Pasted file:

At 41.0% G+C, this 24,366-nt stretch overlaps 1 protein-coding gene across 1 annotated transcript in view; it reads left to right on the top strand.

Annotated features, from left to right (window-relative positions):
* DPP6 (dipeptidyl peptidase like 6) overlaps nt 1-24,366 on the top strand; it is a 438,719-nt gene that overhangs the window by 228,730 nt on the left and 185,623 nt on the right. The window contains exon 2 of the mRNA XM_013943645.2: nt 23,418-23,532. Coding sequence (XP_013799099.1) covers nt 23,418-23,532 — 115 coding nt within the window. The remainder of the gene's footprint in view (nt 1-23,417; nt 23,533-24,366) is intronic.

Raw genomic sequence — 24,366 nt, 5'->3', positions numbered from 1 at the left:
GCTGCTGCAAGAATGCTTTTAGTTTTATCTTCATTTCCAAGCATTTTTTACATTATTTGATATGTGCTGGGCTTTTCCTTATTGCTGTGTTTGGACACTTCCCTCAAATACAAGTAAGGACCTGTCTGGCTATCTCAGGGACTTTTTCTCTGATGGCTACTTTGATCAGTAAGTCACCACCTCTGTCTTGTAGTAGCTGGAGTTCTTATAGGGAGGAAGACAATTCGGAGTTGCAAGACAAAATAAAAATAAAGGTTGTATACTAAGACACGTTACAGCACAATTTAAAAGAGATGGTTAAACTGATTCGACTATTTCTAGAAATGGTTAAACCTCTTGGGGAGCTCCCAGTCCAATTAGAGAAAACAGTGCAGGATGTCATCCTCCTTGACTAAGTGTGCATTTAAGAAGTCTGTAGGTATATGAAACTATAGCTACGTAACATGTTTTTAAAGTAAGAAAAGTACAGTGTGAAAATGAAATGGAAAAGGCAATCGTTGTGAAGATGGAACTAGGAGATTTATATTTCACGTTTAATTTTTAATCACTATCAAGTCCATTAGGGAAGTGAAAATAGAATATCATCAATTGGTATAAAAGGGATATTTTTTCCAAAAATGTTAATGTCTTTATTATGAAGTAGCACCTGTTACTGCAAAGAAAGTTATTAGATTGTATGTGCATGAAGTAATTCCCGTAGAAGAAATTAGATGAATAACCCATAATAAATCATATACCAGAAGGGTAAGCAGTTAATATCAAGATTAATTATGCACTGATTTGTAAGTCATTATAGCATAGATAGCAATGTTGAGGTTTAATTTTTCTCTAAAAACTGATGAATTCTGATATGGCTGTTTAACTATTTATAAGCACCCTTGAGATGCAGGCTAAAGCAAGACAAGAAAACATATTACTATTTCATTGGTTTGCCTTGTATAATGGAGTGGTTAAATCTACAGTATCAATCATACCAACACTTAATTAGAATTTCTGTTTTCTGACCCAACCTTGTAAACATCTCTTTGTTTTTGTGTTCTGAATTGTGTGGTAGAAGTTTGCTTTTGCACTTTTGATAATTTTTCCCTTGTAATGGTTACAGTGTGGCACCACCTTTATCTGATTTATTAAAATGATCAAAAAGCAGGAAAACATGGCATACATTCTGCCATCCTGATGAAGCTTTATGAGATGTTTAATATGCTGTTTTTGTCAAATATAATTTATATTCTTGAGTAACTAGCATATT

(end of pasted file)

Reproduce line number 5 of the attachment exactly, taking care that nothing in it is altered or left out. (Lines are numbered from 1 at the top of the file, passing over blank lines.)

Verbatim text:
GCTGCTGCAAGAATGCTTTTAGTTTTATCTTCATTTCCAAGCATTTTTTACATTATTTGATATGTGCTGGGCTTTTCCTTATTGCTGTGTTTGGACACTTCCCTCAAATACAAGTAAGGACCTGTCTGGCTATCTCAGGGACTTTTTCTCTGATGGCTACTTTGATCAGTAAGTCACCACCTCTGTCTTGTAGTAGCTGGAGTTCTTATAGGGAGGAAGACAATTCGGAGTTGCAAGACAAAATAAAAATAAAGGTTGTATACTAAGACACGTTACAGCACAATTTAAAAGAGATGGTTAAACTGATTCGACTATTTCTAGAAATGGTTAAACCTCTTGGGGAGCTCCCAGTCCAATTAGAGAAAACAGTGCAGGATGTCATCCTCCTTGACTAAGTGTGCATTTAAGAAGTCTGTAGGTATATGAAACTATAGCTACGTAACATGTTTTTAAAGTAAGAAAAGTACAGTGTGAAAATGAAATGGAAAAGGCAATCGTTGTGAAGATGGAACTAGGAGATTTATATTTCACGTTTAATTTTTAATCACTATCAAGTCCATTAGGGAAGTGAAAATAGAATATCATCAATTGGTATAAAAGGGATATTTTTTCCAAAAATGTTAATGTCTTTATTATGAAGTAGCACCTGTTACTGCAAAGAAAGTTATTAGATTGTATGTGCATGAAGTAATTCCCGTAGAAGAAATTAGATGAATAACCCATAATAAATCATATACCAGAAGGGTAAGCAGTTAATATCAAGATTAATTATGCACTGATTTGTAAGTCATTATAGCATAGATAGCAATGTTGAGGTTTAATTTTTCTCTAAAAACTGATGAATTCTGATATGGCTGTTTAACTATTTATAAGCACCCTTGAGATGCAGGCTAAAGCAAGACAAGAAAACATATTACTATTTCATTGGTTTGCCTTGTATAATGGAGTGGTTAAATCTACAGTATCAATCATACCAACACTTAATTAGAATTTCTGTTTTCTGACCCAACCTTGTAAACATCTCTTTGTTTTTGTGTTCTGAATTGTGTGGTAGAAGTTTGCTTTTGCACTTTTGATAATTTTTCCCTTGTAATGGTTACAGTGTGGCACCACCTTTATCTGATTTATTAAAATGATCAAAAAGCAGGAAAACATGGCATACATTCTGCCATCCTGATGAAGCTTTATGAGATGTTTAATATGCTGTTTTTGTCAAATATAATTTATATTCTTGAGTAACTAGCATATT